Comeback for cork
Materials scientists are returning to one of the oldest composites. Antonio Coelho, Quality and Product Development Director of Portugese company Amorim Cork Composites, describes projects involving applications with cork.
Cork products have been around for centuries, from primitive floating devices to the first cork stoppers used in wine amphora. Since the Second World War cork has found other applications.
Although the material is produced from the bark of a living tree, it is essentially a group of dead cells. Each cell is a multisided polyhedron, only 30-40µm in diameter, and is filled with a gas almost identical to the Earth’s atmosphere. One cubic centimetre of cork contains around 40 million cells.
Cork consists of more gas (90%) than solid material, making its density very low. It floats and does not rot. It is also fire resistant and displays charring behaviour for ablative materials. It is compressible but gives impressive recovery, and does not conduct heat or sound well. American space agency NASA called it ‘nature’s foam’.
It is believed that the first technical application was the creation of composites from cork and rubber for automotive gaskets. Cork does not absorb much engine oil and was mixed with the high swelling rubber grades available at the time to achieve a fully functional gasket with flange conformability and load distribution.
Another usage was discovered in the 1960s with the development of a thermal protection system for aerospace applications. This material, still used in American and European space programmes, is a combination of a phenolic binder and specially graded cork granules, taking advantage of the materials’ burning properties and low density to achieve an improved performance/cost ratio for specific heat flux conditions. The development of new cork composite materials and its introduction in technical applications has continued.
Tree of life
Cork is the outer, regenerative bark of the cork oak tree, Quercus suber, which is native to western Mediterranean countries. It is a slow growing tree that can live for 200 years, which allows it, on average, to be stripped 16 times. The first stripping takes place after 25 years with the others carried out every nine years.
Of an average of 340,000t of cork bark produced annually, Portugal accounts for 65%, Spain 26% and the remainder is from Morocco, France, Italy, Tunisia and Algeria.
An old tree with a large girth and branches can yield in excess of 455kg of cork in a single harvest. Cork oaks aged between 35-45 years typically provide 91kg per year, and trees aged 50-60 years can yield 150kg of cork.
The cork planks are seasoned for about six months in the open air. After seasoning they are boiled to remove tannic acid and resins, softening the cork and making the outermost rough surface easier to remove. The planks are sorted according to quality with the best used for bottle stoppers. The rest of the cork is either cut into sections or granulated to make composites.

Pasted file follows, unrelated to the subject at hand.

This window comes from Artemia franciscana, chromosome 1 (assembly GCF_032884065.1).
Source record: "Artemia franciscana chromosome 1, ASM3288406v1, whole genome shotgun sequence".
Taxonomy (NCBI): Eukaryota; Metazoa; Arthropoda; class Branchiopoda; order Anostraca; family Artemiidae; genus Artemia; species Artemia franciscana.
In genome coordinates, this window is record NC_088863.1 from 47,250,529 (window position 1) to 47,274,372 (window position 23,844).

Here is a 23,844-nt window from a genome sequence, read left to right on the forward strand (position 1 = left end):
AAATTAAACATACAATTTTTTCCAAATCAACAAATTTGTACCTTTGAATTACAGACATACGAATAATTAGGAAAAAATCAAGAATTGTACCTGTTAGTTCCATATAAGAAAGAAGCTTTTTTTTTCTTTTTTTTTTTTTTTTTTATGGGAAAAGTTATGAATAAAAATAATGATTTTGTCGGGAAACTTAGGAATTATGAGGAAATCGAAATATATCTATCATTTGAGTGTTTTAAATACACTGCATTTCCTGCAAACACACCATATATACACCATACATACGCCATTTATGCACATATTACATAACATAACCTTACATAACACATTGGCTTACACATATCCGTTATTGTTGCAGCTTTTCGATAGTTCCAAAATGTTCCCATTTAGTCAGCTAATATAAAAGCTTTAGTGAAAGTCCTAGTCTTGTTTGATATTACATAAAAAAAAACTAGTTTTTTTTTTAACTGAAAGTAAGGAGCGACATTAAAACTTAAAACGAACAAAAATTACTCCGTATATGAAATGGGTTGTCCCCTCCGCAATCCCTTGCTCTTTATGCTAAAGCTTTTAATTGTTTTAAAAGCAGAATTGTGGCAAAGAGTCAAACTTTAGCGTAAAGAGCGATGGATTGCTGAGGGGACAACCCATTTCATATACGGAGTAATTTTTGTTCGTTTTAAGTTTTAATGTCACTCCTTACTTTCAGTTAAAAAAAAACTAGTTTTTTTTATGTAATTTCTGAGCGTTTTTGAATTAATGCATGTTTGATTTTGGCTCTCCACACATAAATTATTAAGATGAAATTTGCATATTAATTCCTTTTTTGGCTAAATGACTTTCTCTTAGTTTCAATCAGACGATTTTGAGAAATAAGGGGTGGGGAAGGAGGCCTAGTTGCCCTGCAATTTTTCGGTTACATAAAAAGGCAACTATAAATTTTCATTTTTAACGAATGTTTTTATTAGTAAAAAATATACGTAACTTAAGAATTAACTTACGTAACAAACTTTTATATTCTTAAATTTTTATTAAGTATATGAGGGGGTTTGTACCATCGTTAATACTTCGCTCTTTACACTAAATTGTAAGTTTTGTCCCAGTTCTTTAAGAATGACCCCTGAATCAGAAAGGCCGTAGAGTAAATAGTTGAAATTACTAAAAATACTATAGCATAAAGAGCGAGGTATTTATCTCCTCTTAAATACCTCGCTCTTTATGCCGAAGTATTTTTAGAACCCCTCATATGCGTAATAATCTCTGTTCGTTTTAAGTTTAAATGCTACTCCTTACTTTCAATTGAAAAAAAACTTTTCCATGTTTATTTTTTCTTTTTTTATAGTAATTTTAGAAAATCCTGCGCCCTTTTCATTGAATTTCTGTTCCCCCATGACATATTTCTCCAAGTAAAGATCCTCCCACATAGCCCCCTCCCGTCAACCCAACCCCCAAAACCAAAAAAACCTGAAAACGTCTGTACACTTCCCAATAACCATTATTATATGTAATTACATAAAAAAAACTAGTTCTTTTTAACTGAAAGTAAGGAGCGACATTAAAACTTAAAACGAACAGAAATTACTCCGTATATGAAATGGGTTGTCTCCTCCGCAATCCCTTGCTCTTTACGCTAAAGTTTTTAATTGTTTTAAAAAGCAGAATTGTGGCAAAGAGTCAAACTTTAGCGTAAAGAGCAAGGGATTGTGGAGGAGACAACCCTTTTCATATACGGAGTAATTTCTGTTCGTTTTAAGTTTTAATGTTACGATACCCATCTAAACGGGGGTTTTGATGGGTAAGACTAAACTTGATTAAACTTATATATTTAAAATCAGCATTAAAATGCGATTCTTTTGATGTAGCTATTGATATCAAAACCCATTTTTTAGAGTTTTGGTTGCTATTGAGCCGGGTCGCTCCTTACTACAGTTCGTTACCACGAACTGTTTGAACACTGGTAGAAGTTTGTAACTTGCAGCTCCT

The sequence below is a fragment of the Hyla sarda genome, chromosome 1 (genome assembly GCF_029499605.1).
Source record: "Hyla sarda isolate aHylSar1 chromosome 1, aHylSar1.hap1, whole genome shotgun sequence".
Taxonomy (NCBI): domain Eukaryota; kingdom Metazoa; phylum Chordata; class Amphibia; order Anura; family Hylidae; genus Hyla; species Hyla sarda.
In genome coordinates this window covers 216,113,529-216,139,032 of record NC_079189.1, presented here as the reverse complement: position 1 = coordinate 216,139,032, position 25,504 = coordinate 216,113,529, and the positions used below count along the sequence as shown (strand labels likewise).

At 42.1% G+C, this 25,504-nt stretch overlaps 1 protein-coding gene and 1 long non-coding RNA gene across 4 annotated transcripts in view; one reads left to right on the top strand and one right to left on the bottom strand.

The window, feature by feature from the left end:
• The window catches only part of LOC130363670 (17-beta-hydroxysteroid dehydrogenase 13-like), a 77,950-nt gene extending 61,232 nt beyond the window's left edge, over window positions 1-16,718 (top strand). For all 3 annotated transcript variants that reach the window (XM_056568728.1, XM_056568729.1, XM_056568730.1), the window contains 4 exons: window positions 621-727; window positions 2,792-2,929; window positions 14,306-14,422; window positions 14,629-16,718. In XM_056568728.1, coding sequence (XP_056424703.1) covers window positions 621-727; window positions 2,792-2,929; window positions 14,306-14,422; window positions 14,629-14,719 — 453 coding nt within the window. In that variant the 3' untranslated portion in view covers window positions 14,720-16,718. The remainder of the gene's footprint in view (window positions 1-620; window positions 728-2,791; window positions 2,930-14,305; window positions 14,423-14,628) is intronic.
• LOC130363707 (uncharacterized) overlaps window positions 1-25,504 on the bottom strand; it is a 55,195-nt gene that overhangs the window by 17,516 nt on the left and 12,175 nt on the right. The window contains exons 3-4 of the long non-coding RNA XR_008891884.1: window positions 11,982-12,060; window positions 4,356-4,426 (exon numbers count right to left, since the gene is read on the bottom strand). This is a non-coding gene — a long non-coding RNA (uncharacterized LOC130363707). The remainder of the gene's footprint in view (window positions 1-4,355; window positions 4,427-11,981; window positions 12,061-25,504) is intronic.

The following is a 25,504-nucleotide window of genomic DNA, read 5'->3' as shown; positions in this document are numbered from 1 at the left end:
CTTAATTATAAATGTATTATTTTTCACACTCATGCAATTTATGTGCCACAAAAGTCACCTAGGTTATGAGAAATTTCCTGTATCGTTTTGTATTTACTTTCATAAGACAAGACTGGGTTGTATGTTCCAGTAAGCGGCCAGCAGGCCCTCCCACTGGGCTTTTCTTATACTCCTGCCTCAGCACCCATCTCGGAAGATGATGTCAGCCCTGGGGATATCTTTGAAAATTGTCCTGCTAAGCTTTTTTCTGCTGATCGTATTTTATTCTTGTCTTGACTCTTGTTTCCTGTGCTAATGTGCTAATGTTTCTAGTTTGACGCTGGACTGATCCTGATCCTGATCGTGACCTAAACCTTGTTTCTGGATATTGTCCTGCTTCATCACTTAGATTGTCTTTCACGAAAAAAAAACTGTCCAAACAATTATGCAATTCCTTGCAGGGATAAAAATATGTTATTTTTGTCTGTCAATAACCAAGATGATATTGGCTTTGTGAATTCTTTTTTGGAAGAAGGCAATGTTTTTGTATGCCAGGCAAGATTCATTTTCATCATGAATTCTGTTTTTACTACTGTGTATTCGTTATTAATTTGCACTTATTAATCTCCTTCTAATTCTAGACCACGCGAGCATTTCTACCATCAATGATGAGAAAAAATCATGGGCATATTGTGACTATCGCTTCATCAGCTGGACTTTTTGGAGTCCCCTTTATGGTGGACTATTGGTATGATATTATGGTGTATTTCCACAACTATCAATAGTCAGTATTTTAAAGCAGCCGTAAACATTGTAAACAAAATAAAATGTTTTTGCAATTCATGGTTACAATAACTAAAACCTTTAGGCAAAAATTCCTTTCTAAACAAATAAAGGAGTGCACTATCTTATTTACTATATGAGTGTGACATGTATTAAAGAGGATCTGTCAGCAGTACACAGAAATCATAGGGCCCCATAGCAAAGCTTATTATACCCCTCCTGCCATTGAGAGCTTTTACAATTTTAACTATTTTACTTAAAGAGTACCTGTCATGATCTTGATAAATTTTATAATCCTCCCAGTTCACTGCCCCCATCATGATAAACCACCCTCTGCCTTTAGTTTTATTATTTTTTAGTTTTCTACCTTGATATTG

Taking centre stage
Amorim Cork Composites in Portugal is working to develop new ‘green’ core materials for fibre-reinforced polymer panels, aerospace thermal protection systems and thermally efficient door panels.
These materials will also benefit from the properties of cork and will be evaluated for applications such as automotive, railway, aeronautic, aerospace and construction. These projects have partial funding from the Portuguese Innovation Agency (Agência de Inovação, QREN programme) and from the FP7 (European Community Framework Programme). The consortiums include universities, technical centres and industrial partners.
Aerocork (QREN) – In collaboration with manufacturer of ultra light planes Dyn’Aero Iberica in Ponte de Sor, Portugal, this project aims to replace up to 20% of an aircraft’s weight using Corecork materials, replacing synthetic structural foams. Website: www.aerocork.com.
Plascork (QREN) – Working with European plastics company Simoldes Plásticos, this research is providing impact protection in automotives using cork-based materials. Noise and thermal insulation will be improved as will the recyclability ratio of a vehicle.
Aerofast (7WF) – This is a large consortium led by European space organisation EADS Astrium. Amorim is responsible for developing a new generation of ablative materials for thermal protection system applications. The mission is aerocapture (using atmospheric drag to slow space vehicles) around Mars and the orbiter structure will be subjected to high heat fluxes which demand an improved ablator and thermal insulator material. Website: www.aerofast.eu.
I-Bus (QREN) – This group, led by transport company Caetano Bus of Portugal, seeks to introduce green components into a bus interior design. Website: www.ibus.pt.
EcoTrain – In partnership with Alstom Transport, headquartered in France, Eco Train hopes to produce cork-based solutions for high speed trains, improving the thermal and acoustic insulation while reducing the weight of the carriage.
Further information: Amorim Cork Composites